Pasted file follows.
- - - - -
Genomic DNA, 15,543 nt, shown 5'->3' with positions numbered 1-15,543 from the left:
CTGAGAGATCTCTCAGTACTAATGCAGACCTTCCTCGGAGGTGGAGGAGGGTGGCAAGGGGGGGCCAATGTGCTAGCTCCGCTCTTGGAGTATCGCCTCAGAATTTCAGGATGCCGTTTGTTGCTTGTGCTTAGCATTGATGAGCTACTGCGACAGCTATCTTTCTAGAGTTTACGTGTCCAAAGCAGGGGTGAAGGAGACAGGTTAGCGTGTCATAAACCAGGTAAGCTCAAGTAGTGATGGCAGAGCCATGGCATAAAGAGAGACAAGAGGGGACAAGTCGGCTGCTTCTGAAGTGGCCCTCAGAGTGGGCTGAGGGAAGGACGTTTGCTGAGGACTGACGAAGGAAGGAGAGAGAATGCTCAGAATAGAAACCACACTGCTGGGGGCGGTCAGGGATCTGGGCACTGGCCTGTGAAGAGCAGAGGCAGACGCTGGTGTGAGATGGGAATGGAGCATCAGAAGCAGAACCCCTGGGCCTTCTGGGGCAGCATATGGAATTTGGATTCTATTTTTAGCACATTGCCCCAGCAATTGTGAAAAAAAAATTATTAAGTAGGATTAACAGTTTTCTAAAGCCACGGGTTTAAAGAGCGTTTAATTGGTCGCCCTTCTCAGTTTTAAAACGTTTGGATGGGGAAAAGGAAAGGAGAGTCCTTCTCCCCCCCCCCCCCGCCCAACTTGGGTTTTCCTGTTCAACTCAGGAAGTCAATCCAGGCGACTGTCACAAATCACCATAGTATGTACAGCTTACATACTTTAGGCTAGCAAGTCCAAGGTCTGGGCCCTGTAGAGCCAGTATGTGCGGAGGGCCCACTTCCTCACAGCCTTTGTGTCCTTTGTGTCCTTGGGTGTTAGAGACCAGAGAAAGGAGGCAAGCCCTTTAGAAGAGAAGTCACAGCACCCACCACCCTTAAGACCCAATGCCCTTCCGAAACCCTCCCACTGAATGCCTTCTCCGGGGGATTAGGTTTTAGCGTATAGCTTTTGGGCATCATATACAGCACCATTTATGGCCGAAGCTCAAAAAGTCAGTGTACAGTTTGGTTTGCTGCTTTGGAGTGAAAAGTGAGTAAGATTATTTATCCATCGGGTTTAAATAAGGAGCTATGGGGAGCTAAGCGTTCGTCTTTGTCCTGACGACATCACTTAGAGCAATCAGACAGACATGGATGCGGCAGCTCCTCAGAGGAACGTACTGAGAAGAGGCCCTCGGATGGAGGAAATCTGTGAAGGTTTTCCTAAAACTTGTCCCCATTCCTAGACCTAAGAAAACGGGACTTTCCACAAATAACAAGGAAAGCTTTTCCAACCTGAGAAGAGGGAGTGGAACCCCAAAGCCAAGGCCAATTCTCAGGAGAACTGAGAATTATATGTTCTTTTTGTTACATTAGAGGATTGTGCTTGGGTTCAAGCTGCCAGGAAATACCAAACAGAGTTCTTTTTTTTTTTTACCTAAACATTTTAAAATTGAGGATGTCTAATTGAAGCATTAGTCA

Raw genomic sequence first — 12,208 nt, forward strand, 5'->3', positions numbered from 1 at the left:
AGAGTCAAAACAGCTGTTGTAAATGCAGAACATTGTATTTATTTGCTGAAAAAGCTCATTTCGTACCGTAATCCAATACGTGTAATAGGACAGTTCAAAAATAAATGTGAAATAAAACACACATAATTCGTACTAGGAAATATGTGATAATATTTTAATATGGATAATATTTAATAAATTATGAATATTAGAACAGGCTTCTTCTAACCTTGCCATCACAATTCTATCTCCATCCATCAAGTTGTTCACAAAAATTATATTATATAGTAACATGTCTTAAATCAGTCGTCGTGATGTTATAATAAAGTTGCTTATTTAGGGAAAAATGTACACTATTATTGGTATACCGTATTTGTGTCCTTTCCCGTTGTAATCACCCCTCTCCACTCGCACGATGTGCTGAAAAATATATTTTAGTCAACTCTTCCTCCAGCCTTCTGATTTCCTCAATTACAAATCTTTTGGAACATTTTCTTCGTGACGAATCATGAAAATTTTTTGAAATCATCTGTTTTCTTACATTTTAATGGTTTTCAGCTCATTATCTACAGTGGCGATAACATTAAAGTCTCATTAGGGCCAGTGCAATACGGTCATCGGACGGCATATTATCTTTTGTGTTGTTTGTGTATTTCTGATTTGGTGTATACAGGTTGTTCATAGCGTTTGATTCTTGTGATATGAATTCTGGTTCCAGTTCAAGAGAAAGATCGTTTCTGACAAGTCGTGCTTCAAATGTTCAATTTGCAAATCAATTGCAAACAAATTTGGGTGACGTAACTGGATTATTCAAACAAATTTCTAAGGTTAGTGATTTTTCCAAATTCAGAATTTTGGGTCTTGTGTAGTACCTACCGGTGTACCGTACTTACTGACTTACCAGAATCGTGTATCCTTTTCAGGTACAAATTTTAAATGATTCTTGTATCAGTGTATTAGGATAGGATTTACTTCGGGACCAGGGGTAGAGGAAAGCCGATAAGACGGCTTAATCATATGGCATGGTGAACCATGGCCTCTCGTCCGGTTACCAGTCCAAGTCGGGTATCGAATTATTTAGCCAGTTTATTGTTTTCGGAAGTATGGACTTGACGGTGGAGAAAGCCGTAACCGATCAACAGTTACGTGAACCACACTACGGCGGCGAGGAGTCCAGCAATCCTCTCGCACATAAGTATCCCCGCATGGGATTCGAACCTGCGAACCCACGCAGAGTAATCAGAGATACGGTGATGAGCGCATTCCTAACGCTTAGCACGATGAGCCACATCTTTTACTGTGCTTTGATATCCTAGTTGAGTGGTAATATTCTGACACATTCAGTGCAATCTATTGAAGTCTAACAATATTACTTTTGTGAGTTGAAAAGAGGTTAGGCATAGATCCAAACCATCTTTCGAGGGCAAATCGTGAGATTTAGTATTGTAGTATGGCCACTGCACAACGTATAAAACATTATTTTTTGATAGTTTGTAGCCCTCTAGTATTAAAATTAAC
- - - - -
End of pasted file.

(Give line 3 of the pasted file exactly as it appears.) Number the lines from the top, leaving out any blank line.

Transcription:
Raw genomic sequence first — 12,208 nt, forward strand, 5'->3', positions numbered from 1 at the left: